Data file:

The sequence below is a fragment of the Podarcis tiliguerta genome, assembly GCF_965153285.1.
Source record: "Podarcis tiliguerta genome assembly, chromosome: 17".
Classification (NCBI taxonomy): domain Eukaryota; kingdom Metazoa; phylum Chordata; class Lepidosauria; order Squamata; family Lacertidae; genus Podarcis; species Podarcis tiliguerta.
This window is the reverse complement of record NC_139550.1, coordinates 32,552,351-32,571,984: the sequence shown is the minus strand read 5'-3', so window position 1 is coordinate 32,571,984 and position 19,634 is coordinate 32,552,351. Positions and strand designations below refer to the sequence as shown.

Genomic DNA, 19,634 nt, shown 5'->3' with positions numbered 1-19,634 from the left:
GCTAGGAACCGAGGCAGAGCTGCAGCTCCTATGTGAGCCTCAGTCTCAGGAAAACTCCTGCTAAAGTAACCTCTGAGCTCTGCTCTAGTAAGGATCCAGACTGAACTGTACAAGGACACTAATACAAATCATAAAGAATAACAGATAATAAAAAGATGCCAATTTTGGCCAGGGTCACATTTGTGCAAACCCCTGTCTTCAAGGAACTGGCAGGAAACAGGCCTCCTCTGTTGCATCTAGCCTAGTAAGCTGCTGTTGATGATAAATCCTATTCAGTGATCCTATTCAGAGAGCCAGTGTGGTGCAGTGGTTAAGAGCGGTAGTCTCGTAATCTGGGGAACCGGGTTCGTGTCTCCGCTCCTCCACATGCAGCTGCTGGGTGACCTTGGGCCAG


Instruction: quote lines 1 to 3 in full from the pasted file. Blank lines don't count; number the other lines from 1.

The sequence below is a fragment of the Podarcis tiliguerta genome, assembly GCF_965153285.1.
Source record: "Podarcis tiliguerta genome assembly, chromosome: 17".
Classification (NCBI taxonomy): domain Eukaryota; kingdom Metazoa; phylum Chordata; class Lepidosauria; order Squamata; family Lacertidae; genus Podarcis; species Podarcis tiliguerta.